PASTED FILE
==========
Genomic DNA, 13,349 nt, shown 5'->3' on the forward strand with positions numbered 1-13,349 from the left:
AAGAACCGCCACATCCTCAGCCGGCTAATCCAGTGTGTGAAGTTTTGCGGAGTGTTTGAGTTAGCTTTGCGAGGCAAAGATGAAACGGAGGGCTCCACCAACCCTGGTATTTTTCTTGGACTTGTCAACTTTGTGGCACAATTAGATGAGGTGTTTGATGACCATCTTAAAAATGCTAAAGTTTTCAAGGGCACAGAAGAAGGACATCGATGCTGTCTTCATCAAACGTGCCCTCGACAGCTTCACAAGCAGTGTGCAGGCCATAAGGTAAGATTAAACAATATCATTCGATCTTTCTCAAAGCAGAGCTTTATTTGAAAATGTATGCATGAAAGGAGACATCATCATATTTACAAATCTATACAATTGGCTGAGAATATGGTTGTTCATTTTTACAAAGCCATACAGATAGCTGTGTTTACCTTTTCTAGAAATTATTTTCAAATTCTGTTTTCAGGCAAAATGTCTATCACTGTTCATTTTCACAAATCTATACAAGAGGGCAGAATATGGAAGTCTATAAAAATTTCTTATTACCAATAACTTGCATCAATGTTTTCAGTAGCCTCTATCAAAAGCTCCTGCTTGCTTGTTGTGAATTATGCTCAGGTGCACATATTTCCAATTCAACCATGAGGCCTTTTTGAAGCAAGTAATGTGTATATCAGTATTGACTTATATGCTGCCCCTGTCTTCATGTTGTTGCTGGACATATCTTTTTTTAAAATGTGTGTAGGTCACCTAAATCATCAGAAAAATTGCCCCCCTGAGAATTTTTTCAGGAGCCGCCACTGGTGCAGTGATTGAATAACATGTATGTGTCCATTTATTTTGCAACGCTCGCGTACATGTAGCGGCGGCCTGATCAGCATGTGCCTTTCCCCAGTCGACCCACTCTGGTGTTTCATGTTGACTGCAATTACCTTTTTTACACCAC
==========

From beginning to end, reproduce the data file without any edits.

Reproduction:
Genomic DNA, 13,349 nt, shown 5'->3' on the forward strand with positions numbered 1-13,349 from the left:
AAGAACCGCCACATCCTCAGCCGGCTAATCCAGTGTGTGAAGTTTTGCGGAGTGTTTGAGTTAGCTTTGCGAGGCAAAGATGAAACGGAGGGCTCCACCAACCCTGGTATTTTTCTTGGACTTGTCAACTTTGTGGCACAATTAGATGAGGTGTTTGATGACCATCTTAAAAATGCTAAAGTTTTCAAGGGCACAGAAGAAGGACATCGATGCTGTCTTCATCAAACGTGCCCTCGACAGCTTCACAAGCAGTGTGCAGGCCATAAGGTAAGATTAAACAATATCATTCGATCTTTCTCAAAGCAGAGCTTTATTTGAAAATGTATGCATGAAAGGAGACATCATCATATTTACAAATCTATACAATTGGCTGAGAATATGGTTGTTCATTTTTACAAAGCCATACAGATAGCTGTGTTTACCTTTTCTAGAAATTATTTTCAAATTCTGTTTTCAGGCAAAATGTCTATCACTGTTCATTTTCACAAATCTATACAAGAGGGCAGAATATGGAAGTCTATAAAAATTTCTTATTACCAATAACTTGCATCAATGTTTTCAGTAGCCTCTATCAAAAGCTCCTGCTTGCTTGTTGTGAATTATGCTCAGGTGCACATATTTCCAATTCAACCATGAGGCCTTTTTGAAGCAAGTAATGTGTATATCAGTATTGACTTATATGCTGCCCCTGTCTTCATGTTGTTGCTGGACATATCTTTTTTTAAAATGTGTGTAGGTCACCTAAATCATCAGAAAAATTGCCCCCCTGAGAATTTTTTCAGGAGCCGCCACTGGTGCAGTGATTGAATAACATGTATGTGTCCATTTATTTTGCAACGCTCGCGTACATGTAGCGGCGGCCTGATCAGCATGTGCCTTTCCCCAGTCGACCCACTCTGGTGTTTCATGTTGACTGCAATTACCTTTTTTACACCAC